With the arrogance of youth, I determined to do no less than to transform the world with Beauty. If I have succeeded in some small way, if only in one small corner of the world, amongst the men and women I love, then I shall count myself blessed, and blessed, and blessed, and the work goes on. -- William Morris

Tuesday, August 24, 2010

Prayer of the Spirit

Because the Holy Spirit prays in me (Romans 8:16, 26), there will always be an infinite excess about my prayer. The limits of every utterance, the finite shape of every word, the very boundaries of time that bind as each thought or image comes before me and carries a fraction of my conscious prayer before passing away; all of these aspects (merely) reflect, at an analogical distance, the eternally perfect Prayer of the Spirit in me- that Prayer which is His very relation in the Trinity (His eternally joyous "Alleluia" to Father and Son). Every word or image that necessarily informs and yet limits my prayer is infused with an infinitely greater meaning than it could ever bear on its own as the product of creaturely expression. More is always uttered in the Spirit's groaning; because behind (or rather within) every utterance there is the already overdetermined, already overflowing, already perfected Prayer that the Spirit IS. His Prayer is a gushing well, never exhausted, never exhaustible- and thus always impelling and inspiring more varied and beautiful praises from my lips. It is as though my prayer is never simply my prayer; it is as though my own prayer is unnecessary, a completely excessive, ornamental furnishing; an addendum that is simply a new intonation, a new play on the Spirit's Prayer. And thus it can never really fail: no prayer of the heart can ever fall short due to finitude alone. Because, objectively speaking, it is pure garnish. At the same time it is an excessiveness that is somehow my own- it is my appropriation of the Spirit's eternal Triune merrymaking. In that sense, my very being demands it as destiny and as my highest act.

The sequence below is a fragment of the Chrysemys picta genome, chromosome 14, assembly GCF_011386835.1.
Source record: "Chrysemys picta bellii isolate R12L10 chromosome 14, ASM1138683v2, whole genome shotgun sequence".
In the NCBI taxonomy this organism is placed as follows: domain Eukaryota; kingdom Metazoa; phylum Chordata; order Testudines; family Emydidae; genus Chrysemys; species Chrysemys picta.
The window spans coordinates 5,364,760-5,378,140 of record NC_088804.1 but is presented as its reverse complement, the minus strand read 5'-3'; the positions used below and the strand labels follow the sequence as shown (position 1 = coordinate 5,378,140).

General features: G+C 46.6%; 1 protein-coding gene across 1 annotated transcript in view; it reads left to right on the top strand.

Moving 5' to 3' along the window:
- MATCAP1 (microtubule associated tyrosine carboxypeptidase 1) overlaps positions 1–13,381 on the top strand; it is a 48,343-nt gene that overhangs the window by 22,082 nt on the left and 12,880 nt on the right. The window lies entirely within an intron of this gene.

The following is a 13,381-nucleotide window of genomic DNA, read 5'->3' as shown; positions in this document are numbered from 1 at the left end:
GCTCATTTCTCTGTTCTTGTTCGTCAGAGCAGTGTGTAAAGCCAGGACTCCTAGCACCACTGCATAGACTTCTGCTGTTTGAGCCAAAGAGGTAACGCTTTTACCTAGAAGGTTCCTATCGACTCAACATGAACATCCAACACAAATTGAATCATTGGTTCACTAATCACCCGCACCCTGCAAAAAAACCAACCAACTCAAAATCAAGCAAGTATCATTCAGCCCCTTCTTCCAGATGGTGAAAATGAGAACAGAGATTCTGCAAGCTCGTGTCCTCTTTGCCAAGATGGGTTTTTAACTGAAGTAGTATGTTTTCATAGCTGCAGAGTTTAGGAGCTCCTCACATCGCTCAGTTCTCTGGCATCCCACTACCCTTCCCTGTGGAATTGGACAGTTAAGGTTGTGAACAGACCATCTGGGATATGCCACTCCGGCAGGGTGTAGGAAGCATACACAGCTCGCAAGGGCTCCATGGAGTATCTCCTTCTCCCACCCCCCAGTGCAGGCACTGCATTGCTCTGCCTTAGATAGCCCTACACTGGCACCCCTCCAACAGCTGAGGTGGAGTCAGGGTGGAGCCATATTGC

One can fail to pray only when one has emptied himself or herself of love; for the Holy Spirit is love, and without the Spirit, one's prayer to the Father will be haunted and ultimately crushed by the infinite discrepancy between His Glory and the creature's incapacity to praise it. Our prayer can only do justice to God if it is the prayer of God Himself; and it can only do justice to us if it is somehow our very own.

Pax Christi,


  • At 8/25/2010 9:44 PM, Blogger Brendan Sammon said…

    Wow. At first I thought: "what great doctor of the Church is he quoting" but then I scrolled down and saw that it wasn't an excerpt.

    Thanks for this.

  • At 9/01/2010 9:01 AM, Blogger Pseudonoma said…

    Eloquent and Illuminating. I was reminded of Eliot's Little Gidding:

    "You are here to kneel
    Where prayer has been valid. And prayer is more
    Than an order of words, the conscious occupation
    Of the praying mind, or the sound of the voice praying.
    And what the dead had no speech for, when living,
    They can tell you, being dead: the communication
    Of the dead is tongued with fire beyond the language of the living."

  • At 9/02/2010 2:04 PM, Blogger Garrett said…

    I had a similar experience to Brendan. Very hortatory, I will recall these words the next time I find myself in a sere moment of prayer. Thank you for these words of great exhortation!

  • At 9/14/2010 12:35 PM, Blogger X-Cathedra said…

    Thanks all, for the (in Brendan's case, characteristic) humility-endangering comments.

    Pax christi,


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